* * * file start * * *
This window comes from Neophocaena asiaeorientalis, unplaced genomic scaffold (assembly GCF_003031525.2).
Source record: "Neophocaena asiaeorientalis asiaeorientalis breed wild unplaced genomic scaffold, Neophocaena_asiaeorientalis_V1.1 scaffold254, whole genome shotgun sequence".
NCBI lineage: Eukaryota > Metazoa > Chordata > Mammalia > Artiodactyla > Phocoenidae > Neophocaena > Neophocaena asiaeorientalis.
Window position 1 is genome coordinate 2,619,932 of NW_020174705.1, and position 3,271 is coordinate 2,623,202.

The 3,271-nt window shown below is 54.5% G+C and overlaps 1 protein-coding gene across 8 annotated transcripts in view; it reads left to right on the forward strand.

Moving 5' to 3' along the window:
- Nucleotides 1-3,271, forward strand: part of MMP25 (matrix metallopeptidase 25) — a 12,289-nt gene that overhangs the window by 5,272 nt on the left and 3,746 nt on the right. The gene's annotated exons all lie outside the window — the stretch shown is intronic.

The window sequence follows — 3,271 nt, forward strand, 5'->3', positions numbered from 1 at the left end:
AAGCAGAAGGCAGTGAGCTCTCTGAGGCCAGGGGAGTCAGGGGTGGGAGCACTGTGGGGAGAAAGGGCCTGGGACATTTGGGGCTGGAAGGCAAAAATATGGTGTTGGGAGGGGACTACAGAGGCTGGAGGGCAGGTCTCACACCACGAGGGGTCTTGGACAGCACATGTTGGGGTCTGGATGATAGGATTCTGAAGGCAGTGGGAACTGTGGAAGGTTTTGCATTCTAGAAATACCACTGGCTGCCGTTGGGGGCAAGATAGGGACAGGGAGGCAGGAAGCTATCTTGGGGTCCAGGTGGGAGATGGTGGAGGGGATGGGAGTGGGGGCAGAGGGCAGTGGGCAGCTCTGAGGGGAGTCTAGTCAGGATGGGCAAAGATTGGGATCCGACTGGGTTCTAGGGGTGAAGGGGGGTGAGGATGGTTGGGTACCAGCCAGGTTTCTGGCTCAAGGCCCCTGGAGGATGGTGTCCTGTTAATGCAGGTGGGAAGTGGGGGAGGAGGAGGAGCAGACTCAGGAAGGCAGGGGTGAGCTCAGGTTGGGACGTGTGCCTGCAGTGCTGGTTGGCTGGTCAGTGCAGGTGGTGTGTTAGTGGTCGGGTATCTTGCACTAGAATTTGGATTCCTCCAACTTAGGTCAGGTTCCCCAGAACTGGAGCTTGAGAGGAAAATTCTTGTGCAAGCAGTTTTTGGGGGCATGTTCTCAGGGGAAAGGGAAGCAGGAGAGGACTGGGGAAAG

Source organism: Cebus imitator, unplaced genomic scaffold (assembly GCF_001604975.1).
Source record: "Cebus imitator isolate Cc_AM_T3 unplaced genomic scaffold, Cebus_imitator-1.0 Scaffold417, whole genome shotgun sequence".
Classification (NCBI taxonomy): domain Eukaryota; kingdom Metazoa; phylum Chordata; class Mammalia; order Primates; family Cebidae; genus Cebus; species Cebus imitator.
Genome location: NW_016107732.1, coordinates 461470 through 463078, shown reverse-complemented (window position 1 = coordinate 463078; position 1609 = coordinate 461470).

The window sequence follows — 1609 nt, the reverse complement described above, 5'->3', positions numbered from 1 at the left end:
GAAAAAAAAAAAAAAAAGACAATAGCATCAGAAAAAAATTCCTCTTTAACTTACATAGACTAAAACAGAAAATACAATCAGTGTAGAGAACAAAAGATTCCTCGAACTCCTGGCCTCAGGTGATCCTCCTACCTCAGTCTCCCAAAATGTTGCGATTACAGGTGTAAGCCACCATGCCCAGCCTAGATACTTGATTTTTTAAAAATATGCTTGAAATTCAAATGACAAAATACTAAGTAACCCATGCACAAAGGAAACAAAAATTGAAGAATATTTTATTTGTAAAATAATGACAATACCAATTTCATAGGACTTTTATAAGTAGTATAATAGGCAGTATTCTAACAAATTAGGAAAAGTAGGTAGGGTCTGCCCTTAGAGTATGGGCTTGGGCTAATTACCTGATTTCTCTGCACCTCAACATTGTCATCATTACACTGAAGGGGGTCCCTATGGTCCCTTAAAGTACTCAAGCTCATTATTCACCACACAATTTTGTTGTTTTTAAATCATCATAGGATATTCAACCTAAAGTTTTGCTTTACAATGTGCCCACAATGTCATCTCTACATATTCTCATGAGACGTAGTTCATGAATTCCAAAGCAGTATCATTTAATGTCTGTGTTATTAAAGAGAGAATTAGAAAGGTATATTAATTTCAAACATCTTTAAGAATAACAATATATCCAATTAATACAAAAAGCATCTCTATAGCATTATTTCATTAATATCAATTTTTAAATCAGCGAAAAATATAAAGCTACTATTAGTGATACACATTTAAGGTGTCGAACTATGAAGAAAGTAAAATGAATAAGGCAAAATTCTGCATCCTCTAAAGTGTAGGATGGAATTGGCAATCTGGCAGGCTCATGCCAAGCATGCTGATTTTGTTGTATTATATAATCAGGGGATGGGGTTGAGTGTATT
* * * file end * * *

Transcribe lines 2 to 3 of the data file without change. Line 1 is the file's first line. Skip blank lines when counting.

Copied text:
Source record: "Neophocaena asiaeorientalis asiaeorientalis breed wild unplaced genomic scaffold, Neophocaena_asiaeorientalis_V1.1 scaffold254, whole genome shotgun sequence".
NCBI lineage: Eukaryota > Metazoa > Chordata > Mammalia > Artiodactyla > Phocoenidae > Neophocaena > Neophocaena asiaeorientalis.